United Truckers’ Association launches campaign against new tags

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Surrey: In response to the end of a brief hiatus on the issuance of new truck tags, a large gathering of UTA members voiced their displeasure to BC Government MLAs over the weekend.

On January 1, the BC Container Trucking Commissioner introduced his new tag management policy to create a better system on “the issuance, withdrawal and management of tags assigned to Licensees.”

By the end of January, 40 new tag were issued, and by March, that number had grown to 80. In 2018, more new tags have been issued than tags removed from the system.

In June, under great protest by the UTA, the Commissioner suspended the tag application process.

However, a new policy review process regarding tag management has now reversed this decision, and as of one month ago, the Commissioner issued the following statement:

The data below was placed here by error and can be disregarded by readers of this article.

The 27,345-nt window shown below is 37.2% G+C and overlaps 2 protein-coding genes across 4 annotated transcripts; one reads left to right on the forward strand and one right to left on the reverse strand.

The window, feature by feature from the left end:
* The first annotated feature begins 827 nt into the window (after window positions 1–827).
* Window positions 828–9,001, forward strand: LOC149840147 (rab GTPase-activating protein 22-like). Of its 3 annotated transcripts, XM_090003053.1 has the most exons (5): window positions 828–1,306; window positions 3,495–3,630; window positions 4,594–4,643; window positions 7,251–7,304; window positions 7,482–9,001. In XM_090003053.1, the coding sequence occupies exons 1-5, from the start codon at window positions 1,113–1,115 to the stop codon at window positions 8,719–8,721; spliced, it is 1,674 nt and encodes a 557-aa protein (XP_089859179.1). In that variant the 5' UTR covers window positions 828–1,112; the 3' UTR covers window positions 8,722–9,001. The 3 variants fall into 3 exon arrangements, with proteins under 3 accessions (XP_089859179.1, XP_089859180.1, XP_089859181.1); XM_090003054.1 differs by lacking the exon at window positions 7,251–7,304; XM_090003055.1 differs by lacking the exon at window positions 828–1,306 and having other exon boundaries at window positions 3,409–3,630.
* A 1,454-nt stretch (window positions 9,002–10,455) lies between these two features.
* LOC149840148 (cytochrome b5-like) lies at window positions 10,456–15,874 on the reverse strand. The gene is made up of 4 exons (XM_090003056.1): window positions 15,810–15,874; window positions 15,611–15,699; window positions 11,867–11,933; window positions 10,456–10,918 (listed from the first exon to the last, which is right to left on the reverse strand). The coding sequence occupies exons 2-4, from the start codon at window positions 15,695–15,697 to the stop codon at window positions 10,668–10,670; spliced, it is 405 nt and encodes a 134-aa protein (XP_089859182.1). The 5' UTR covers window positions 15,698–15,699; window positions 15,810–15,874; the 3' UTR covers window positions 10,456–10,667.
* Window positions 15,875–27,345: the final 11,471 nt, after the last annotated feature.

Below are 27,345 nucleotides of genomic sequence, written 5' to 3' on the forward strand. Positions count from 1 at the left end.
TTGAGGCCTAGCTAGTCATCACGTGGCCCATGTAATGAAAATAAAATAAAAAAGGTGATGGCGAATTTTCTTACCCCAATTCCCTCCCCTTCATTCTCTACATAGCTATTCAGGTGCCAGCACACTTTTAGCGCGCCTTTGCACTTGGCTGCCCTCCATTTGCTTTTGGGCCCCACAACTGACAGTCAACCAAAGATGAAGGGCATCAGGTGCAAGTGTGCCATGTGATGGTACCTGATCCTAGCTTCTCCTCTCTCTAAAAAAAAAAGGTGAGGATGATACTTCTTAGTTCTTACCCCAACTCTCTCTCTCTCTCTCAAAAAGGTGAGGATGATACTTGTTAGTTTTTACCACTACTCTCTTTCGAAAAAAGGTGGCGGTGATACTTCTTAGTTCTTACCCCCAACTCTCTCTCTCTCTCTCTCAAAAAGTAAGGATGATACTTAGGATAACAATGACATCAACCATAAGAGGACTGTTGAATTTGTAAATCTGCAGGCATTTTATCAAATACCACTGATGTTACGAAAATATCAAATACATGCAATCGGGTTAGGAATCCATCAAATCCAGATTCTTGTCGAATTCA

“While the review is underway, the OBCCTC will be accepting applications for additional truck tags.”

This represents a direct assault on the future of Independent Operators and their ability to earn a living, according to UTA spokesperson Gagan Singh.

“Almost all of the new tags being issued are being assigned to company trucks, which is shifting more and more work away from Independent Operators,” says Singh. “Companies that are not using their tags are also diverting work away from Independent Operators to their own fleet.”

As a result, Independent Operators are often being called out to work with very little notice because more and more they are only being used for emergency situations. Sponsorship agreements with Independent Operators do not represent security of work from one licence holder – it is a barrier to making an adequate living.

Point 7 of the 2014 Joint Action Plan commits to a new truck licensing system conceived on control over the total number of licensed trucks to avoid a surplus and support the goals of this action plan.

Further, in his 2014 recommendation report to Government, Vince Ready stated that “there needs to be a big significant reduction in the number of trucking companies and trucks.”

It seems as though the Commissioner has decided to ignore such advice, adds Singh.

“Simply put, more tags in the system equals less work for Independent Operators, and likely the forcible removal of hundreds of business owners from the local drayage industry. If the Commissioner won’t take measures to create an environment that is fair and viable for our members, the UTA is going to stand up and make the BC government take notice.”